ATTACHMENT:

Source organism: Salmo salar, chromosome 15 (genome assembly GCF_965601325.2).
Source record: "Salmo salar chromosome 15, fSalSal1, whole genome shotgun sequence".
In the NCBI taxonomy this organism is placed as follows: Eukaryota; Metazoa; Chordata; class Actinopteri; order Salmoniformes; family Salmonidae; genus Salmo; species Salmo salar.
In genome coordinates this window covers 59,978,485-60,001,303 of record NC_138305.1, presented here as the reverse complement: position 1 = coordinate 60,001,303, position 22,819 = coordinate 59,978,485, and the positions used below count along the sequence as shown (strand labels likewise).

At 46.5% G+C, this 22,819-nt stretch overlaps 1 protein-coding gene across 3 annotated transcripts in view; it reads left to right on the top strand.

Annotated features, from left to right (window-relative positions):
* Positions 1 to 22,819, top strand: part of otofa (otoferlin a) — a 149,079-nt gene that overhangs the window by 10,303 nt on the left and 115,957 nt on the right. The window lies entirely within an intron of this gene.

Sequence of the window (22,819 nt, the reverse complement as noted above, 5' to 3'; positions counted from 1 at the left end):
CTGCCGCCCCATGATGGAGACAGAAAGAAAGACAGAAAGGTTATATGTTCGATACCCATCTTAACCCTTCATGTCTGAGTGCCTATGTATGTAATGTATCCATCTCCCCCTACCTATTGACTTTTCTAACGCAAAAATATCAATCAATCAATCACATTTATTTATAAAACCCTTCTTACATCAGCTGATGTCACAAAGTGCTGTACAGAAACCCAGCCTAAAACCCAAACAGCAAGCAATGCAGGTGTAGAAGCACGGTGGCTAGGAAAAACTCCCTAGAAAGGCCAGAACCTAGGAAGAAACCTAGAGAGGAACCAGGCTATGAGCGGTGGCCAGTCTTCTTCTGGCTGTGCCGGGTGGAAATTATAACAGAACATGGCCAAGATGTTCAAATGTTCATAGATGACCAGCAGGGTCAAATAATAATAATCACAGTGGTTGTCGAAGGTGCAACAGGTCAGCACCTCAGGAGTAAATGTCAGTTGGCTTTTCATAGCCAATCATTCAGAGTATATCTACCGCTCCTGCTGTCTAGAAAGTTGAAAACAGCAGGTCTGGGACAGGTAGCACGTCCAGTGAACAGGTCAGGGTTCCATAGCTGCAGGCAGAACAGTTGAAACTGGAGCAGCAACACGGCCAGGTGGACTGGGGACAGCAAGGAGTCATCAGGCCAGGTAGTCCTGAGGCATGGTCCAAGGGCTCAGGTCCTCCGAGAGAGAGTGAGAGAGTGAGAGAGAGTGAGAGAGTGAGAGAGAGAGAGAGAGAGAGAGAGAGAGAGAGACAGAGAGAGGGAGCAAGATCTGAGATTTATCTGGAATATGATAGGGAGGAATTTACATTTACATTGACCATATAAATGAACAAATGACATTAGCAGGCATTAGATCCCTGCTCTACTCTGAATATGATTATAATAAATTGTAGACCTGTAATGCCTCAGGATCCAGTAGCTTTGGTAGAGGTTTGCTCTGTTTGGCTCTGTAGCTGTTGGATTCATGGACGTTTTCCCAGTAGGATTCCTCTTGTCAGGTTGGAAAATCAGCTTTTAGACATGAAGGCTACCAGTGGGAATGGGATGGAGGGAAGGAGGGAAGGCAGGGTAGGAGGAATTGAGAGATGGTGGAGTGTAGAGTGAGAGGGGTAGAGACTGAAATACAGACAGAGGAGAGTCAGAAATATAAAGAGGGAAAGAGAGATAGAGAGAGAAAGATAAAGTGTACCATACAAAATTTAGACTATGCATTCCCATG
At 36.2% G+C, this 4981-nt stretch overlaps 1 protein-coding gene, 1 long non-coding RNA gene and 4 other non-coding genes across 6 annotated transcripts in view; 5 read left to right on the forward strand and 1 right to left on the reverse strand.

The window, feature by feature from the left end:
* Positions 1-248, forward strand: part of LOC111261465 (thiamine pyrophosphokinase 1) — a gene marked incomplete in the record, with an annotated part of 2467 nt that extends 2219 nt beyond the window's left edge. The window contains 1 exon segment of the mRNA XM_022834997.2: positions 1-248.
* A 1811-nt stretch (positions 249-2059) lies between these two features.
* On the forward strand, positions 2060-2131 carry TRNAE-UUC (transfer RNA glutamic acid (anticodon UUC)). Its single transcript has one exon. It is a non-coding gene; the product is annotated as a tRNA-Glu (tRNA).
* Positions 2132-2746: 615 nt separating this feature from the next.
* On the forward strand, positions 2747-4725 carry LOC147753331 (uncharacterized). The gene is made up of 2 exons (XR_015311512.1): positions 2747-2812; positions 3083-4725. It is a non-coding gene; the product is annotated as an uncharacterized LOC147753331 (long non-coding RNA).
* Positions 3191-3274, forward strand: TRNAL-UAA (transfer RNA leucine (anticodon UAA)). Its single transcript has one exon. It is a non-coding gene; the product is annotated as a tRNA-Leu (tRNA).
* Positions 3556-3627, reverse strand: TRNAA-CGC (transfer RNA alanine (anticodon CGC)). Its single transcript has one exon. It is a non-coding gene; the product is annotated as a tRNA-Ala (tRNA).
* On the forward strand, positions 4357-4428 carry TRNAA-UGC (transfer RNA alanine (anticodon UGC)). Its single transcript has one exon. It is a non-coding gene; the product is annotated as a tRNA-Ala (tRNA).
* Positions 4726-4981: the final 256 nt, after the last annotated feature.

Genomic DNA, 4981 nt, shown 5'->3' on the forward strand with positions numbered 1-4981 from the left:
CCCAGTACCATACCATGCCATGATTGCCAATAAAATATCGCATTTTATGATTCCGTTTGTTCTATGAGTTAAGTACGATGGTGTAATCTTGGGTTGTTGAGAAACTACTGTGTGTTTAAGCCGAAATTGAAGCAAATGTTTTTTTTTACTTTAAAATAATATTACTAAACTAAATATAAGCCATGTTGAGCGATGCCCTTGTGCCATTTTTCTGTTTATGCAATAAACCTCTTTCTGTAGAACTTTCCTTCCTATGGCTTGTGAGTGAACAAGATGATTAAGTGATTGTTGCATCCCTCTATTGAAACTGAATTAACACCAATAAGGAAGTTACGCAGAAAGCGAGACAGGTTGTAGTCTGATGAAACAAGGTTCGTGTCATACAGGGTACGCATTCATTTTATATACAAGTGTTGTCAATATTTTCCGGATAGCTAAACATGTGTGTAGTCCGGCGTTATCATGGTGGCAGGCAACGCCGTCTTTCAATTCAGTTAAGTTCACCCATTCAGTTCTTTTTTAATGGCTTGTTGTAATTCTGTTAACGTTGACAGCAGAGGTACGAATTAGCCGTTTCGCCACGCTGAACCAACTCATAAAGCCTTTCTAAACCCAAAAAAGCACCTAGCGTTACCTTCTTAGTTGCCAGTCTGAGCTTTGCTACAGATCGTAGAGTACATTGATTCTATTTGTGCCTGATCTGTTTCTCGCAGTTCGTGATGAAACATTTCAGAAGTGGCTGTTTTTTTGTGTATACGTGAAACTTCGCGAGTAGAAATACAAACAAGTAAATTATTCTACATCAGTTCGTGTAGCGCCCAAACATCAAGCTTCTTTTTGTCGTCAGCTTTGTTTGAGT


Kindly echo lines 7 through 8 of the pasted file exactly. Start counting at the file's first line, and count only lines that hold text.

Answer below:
* Positions 1 to 22,819, top strand: part of otofa (otoferlin a) — a 149,079-nt gene that overhangs the window by 10,303 nt on the left and 115,957 nt on the right. The window lies entirely within an intron of this gene.

Sequence of the window (22,819 nt, the reverse complement as noted above, 5' to 3'; positions counted from 1 at the left end):